St. Theophilus of Corte, 1676-1740
I love this guy - more and more God seems to be bringing people like this to my attention. I think he may be trying to tell me something...
Anyway, the following account of his life is derived from the entry at Saint of the Day:
If we expect saints to do marvellous things continually and to leave us many memorable quotes, we are bound to be disappointed with St. Theophilus. The mystery of God's grace in a person's life, however, has a beauty all its own.
Theophilus was born in Corsica of rich and noble parents. As a young man he entered the Franciscans and soon showed his love for solitude and prayer. After admirably completing his studies, he was ordained and assigned to a retreat house near Subiaco. Inspired by the austere life of the Franciscans there, he founded other such houses in Corsica and Tuscany. Over the years, he became famous for his preaching as well as his missionary efforts.
Though he was always somewhat sickly, Theophilus generously served the needs of God's people in the confessional, in the sickroom and at the graveside. Worn out by his labours, he died on June 17, 1740. He was canonized in 1930.
There is something in the lives of all those we remember as saints that prompts them to find ever more selfless ways of responding to God's grace. As time went on, Theophilus gave more and more single hearted service to God and to God's sons and daughters. Studying the lives of the saints will make no sense unless we are thus drawn to live as generously as they did. Their holiness can never substitute for our own.
Francis used to say, "Let us begin, brothers, to serve the Lord God, for up to now we have made little or no progress" (1 Celano, #193).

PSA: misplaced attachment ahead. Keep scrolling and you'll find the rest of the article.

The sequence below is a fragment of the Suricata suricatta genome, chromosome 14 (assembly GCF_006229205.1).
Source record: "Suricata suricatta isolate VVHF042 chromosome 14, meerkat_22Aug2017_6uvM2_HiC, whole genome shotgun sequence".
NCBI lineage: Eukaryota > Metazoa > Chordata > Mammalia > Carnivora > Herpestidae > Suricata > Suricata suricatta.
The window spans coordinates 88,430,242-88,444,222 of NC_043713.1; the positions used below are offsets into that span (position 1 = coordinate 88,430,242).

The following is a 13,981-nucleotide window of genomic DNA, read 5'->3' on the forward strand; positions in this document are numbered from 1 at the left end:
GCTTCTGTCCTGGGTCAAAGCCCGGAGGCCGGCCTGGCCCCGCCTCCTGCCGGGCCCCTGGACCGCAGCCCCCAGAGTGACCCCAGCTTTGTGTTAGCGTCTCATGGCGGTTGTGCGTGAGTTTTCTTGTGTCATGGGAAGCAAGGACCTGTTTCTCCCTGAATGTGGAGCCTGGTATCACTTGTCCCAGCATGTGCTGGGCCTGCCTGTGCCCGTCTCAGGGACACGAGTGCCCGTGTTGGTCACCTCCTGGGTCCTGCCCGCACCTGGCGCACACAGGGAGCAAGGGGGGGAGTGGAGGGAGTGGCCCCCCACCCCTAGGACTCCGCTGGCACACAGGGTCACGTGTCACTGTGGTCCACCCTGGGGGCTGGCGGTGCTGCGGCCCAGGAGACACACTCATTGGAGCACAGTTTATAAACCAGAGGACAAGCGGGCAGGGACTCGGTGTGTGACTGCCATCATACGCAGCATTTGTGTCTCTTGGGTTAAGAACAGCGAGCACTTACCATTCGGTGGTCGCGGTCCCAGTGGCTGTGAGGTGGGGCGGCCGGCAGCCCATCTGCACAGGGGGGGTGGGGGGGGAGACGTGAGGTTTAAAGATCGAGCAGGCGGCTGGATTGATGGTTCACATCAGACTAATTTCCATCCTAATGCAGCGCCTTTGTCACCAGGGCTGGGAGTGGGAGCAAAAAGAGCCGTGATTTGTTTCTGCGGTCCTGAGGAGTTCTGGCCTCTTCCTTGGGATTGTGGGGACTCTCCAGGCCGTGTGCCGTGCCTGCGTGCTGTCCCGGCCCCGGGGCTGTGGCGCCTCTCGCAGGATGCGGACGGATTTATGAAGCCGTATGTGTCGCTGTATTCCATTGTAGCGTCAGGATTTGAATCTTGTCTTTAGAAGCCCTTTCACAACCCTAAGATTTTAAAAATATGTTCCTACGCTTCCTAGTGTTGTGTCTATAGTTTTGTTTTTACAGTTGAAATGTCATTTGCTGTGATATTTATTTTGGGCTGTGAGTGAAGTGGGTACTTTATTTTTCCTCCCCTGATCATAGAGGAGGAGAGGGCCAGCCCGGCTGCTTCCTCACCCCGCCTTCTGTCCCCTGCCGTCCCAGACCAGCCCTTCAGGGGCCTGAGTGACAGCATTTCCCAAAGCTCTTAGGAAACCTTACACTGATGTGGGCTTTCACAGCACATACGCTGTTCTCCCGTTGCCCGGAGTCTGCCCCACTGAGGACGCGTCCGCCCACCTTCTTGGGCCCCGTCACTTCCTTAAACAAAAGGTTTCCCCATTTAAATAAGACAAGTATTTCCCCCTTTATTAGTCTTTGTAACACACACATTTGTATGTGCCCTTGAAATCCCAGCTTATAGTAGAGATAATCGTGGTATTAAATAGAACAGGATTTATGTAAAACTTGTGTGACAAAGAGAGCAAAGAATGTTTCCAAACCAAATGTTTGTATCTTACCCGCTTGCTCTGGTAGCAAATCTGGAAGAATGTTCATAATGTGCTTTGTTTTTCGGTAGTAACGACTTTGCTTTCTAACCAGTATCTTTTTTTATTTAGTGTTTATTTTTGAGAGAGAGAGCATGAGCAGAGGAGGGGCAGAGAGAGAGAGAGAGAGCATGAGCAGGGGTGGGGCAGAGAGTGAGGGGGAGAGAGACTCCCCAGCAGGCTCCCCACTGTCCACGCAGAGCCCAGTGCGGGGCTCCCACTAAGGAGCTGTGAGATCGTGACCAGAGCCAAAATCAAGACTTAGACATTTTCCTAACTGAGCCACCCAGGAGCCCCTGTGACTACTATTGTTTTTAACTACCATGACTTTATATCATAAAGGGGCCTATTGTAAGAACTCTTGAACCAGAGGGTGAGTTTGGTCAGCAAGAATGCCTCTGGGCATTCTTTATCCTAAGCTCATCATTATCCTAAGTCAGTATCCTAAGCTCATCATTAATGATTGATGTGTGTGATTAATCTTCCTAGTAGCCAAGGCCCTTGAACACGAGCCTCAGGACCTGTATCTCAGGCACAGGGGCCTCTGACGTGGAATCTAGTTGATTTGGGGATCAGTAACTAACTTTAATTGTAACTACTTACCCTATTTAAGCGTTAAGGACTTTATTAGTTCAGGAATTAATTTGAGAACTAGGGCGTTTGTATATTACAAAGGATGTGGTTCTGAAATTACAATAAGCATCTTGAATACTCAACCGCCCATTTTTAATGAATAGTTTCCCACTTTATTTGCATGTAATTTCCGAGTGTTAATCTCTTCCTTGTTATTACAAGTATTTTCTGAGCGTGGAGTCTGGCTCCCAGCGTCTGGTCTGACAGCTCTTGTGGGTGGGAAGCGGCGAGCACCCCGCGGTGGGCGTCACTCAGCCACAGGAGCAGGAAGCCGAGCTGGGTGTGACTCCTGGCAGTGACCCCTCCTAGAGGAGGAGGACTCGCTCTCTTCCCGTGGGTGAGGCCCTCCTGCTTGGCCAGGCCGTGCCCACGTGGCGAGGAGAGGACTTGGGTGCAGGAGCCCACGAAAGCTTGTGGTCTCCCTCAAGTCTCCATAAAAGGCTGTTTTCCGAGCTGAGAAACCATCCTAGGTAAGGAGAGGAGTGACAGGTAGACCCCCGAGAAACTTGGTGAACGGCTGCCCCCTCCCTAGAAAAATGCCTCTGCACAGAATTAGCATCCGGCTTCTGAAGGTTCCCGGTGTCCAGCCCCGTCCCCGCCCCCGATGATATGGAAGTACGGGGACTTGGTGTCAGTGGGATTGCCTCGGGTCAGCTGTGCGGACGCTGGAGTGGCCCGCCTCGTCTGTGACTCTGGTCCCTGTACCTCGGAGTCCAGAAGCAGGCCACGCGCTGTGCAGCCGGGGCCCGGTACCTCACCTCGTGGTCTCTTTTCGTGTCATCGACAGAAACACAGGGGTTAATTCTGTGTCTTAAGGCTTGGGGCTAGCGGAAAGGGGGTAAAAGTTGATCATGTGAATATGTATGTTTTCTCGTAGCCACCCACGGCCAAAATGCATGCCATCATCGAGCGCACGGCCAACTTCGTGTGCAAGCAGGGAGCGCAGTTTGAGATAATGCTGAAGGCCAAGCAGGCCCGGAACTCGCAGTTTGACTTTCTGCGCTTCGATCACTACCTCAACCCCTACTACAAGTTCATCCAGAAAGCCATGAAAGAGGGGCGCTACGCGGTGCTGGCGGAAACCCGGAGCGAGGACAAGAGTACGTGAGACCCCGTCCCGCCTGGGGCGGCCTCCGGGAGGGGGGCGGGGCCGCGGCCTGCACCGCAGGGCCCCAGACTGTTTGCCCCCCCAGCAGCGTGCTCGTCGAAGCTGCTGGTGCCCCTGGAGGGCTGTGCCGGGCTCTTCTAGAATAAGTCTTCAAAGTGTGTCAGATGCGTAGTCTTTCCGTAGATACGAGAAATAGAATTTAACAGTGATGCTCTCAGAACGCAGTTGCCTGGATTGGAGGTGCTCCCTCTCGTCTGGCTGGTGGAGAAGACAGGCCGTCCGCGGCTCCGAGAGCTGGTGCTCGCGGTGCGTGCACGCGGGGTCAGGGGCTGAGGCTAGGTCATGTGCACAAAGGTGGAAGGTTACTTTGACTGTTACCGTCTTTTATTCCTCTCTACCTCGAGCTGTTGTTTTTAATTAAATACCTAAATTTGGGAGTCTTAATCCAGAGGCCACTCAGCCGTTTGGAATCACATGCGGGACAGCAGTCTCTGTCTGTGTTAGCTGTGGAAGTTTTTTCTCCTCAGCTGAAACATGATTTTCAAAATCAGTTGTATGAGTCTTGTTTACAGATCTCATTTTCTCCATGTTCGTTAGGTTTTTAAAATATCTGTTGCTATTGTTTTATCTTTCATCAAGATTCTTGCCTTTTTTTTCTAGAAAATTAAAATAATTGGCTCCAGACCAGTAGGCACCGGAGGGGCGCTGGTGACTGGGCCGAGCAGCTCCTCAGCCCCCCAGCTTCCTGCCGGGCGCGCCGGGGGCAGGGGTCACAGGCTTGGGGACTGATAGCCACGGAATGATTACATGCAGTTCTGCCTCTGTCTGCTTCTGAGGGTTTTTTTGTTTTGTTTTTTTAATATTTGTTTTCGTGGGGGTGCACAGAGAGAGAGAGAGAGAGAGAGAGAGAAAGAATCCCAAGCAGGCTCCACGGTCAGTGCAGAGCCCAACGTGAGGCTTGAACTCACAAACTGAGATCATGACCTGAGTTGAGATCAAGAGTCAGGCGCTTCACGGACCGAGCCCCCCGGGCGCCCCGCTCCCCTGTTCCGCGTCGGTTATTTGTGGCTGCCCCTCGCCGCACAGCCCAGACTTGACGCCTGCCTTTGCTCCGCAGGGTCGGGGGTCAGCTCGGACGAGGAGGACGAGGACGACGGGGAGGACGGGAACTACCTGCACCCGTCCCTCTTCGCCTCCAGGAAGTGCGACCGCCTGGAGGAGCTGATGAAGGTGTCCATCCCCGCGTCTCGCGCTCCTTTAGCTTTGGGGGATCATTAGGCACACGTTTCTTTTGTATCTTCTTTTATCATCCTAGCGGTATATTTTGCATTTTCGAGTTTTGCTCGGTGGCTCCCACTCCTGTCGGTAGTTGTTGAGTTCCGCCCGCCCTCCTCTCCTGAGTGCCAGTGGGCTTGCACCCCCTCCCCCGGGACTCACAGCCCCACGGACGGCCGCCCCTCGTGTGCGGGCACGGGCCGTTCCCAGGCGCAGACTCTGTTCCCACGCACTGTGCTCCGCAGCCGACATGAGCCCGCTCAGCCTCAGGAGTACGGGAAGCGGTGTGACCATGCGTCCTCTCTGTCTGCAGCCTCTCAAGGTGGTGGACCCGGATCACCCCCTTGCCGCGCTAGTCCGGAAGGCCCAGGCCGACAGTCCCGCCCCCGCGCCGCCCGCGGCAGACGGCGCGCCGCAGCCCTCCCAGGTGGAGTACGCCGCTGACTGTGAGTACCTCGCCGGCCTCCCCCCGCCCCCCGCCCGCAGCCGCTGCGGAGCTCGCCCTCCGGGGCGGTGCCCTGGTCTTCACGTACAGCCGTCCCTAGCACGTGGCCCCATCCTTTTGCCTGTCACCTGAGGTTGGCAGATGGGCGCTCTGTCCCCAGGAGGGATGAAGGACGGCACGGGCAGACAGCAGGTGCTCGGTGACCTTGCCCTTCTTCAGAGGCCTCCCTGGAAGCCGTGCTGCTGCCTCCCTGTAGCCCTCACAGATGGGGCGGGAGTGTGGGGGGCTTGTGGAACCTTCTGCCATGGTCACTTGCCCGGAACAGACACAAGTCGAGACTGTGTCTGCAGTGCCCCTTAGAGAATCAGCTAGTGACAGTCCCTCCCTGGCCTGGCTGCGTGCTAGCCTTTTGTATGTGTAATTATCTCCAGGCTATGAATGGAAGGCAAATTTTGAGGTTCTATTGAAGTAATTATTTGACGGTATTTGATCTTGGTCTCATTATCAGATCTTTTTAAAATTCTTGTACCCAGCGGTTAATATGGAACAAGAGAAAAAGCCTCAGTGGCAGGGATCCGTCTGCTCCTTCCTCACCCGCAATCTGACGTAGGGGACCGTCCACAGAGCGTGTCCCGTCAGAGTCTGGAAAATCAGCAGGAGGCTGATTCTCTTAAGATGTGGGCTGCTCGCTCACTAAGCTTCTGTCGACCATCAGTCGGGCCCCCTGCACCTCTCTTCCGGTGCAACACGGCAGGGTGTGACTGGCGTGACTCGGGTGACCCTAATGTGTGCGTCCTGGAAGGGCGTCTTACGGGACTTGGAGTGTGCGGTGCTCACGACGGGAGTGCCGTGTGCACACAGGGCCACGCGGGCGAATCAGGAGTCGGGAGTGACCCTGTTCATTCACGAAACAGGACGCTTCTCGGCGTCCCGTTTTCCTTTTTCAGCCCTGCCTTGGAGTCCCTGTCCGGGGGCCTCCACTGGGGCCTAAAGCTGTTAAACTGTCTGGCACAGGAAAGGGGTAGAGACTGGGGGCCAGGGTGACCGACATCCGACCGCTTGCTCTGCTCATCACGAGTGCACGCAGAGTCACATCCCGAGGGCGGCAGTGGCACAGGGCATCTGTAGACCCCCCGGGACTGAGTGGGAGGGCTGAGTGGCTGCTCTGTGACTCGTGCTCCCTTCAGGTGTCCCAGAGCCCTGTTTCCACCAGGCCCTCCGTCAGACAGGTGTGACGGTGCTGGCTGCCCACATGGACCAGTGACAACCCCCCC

Thinking about St Theophilus, and about Francis' remark, reminds me strongly of what I've been reading in Rowan Williams' wonderful little book Silence and Honey Cakes, where he speaks of the Desert Fathers' and Mothers' insistence on what they called nepsis, watchfulness. The same idea seems to be present there: our attentive awareness of ourselves, necessarily of our own sinfulness, turns us not inwards, but towards Christ and towards our sisters and brothers, whom we love with an ever-increasing openness and solidarity.
++Rowan has a passage I simply can't resist quoting in full:
"What is hard for us to grasp is that they [the desert nuns and monks] know with utter seriousness the cost to them of their sin and selfishness and vanity, yet know that God will heal and accept. That they know the latter doesn't in any way diminish the intensity with which they know the former; and their knowledge of the former is what gives them their almost shocking tenderness towards other sinners."
"Almost shocking tenderness..." Wouldn't that do as well for a description of our Lord's attitude to the sinners he encountered during his years on earth? (And my heart tells me that if it was true then, it is even more true now.)
If only we could truly live like that! Of course it wouldn't make us popular among the self-righteous, any more than it did for Jesus, but it would make possible what Rowan Williams calls "becoming a means of reconciliation and healing" for our neighbour - and that surely is what every one of us is called to do, one way or another...